Space: What do we want from the next Prime Minister?
A policy programme for turning the UK into one of the leading space nations of the 21st century, by recognising the strategic importance of Space Power to Britain’s future; reforming the government’s approach to space; raising Britain’s game in the global space race; and rebalancing Britain’s space relationships towards a more global approach.
The paper is part of a series called “What do we want from the next Prime Minister?” backed by Sir Lynton Crosby, Boris Johnson’s election strategist. It argues that the UK government must recognise the strategic importance of space power to Britain’s Future, adopt a more global approach and raise the UK’s game in the global space race.
The Manifesto is backed by Chris Skidmore MP, Minister of State for Universities, Science, Research and Innovation, who says:
“As the world celebrates the 50th anniversary of the successful Apollo 11 mission to the Moon, we should be inspired to look to the future of our own successful and growing space industry. The Policy Exchange report recognises space as a great British success story providing high quality jobs across the country.”
The paper, by Gabriel Elefteriu, Head of the Space Policy Unit, puts forward specific policy ideas to inform the incoming Prime Minister’s thinking.
It argues that the next Government should:
- Clearly articulate a strategic space vision for Britain in a dedicated keynote speech by the new Prime Minister. He should take personal ownership of this issue and declare space a core national interest.
- Launch a UK-led global space alliance on space sustainability. Announce a Global Summit on Space Debris in London.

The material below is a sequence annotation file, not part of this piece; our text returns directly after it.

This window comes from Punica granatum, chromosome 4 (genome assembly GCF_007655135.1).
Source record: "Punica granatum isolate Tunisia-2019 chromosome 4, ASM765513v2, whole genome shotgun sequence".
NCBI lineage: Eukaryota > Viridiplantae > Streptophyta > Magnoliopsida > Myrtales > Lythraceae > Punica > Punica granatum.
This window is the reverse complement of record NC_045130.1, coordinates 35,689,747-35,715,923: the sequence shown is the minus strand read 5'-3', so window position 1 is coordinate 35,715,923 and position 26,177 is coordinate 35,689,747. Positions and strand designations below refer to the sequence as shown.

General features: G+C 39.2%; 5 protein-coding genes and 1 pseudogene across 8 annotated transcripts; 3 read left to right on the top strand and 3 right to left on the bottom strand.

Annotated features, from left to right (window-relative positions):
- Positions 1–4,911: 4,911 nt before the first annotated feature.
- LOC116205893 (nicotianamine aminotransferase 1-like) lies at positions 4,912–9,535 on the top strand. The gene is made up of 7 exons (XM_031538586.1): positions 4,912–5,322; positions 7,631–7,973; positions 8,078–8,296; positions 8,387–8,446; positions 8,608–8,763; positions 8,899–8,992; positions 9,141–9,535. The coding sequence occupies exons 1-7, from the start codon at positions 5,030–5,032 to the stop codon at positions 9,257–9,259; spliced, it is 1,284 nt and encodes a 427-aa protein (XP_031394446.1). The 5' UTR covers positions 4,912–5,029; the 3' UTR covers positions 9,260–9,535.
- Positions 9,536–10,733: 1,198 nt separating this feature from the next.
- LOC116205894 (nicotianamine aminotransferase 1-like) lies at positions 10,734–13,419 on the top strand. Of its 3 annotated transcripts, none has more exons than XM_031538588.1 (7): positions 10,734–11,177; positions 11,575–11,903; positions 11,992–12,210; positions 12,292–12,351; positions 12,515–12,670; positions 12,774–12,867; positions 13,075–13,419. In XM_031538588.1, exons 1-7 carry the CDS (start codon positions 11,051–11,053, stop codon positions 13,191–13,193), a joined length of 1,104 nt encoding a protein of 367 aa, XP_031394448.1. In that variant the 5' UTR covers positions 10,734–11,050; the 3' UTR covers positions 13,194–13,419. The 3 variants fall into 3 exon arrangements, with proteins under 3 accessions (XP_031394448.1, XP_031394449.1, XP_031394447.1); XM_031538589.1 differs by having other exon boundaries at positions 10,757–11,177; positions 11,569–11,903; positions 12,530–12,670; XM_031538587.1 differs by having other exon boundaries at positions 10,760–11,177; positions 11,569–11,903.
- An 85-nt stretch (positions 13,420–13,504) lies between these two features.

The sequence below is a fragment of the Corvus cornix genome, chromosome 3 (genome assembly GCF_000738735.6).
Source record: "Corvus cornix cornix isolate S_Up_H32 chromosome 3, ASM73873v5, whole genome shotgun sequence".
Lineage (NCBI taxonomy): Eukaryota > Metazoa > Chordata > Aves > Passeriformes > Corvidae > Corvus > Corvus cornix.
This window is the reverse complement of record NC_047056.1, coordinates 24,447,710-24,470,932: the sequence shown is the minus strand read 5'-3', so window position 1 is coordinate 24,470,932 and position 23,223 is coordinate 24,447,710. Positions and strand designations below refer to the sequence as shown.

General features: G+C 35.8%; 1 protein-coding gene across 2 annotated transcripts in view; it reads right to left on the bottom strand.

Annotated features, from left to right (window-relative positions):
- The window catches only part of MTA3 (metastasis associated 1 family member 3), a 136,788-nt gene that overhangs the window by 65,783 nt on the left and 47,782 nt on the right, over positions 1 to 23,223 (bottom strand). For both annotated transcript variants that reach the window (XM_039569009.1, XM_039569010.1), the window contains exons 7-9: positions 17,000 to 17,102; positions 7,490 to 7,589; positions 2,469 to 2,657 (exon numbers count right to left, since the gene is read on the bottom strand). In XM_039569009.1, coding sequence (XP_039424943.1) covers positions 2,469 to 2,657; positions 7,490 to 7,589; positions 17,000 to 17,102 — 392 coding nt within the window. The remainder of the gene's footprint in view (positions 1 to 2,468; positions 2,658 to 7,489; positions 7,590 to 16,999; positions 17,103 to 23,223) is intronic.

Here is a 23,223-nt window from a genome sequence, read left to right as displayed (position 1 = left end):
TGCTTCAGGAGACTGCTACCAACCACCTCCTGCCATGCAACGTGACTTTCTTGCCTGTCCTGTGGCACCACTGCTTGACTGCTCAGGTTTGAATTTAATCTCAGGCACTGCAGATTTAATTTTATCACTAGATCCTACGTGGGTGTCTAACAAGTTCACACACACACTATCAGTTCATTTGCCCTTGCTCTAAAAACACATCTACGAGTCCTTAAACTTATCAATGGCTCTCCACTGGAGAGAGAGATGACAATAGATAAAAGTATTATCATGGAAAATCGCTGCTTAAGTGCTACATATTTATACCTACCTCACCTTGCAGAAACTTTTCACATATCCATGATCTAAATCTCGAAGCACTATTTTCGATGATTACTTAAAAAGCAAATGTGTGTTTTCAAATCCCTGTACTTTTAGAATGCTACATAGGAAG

Implement the new UK National Space Council as a Cabinet Committee chaired by the Prime Minister (with BEIS and Defence Secretaries as Vice-Chairs).
- Upgrade the ministerial representation for the space policy portfolio.
- Create a central Space Systems & Services Acquisition & Procurement capability within a reformed UK Space Agency, to serve cross-government requirements.
- Develop an integrated long-term National Space Strategy bringing together both the civil and defence areas of space policy. Undertake a National Space Review.
- Double the budget of the UK National Space Agency by 2022 to approximately £800m to fund a strong National Space Programme.
Procure a UK-led PNT (positioning, navigation and timing) satellite system as a strategic capability funded as a standalone national project.
- Procure a sovereign Earth Observation (EO) capability configured to meet cross-government needs.
- Secure first-mover advantages in national space launch capabilities.
- Establish a dedicated budget for bilateral space cooperation and missions to enable projects particularly with leading Commonwealth countries and Japan.
- Seek a UK national participation (if necessary in addition to ESA) in NASA’s Lunar Gateway.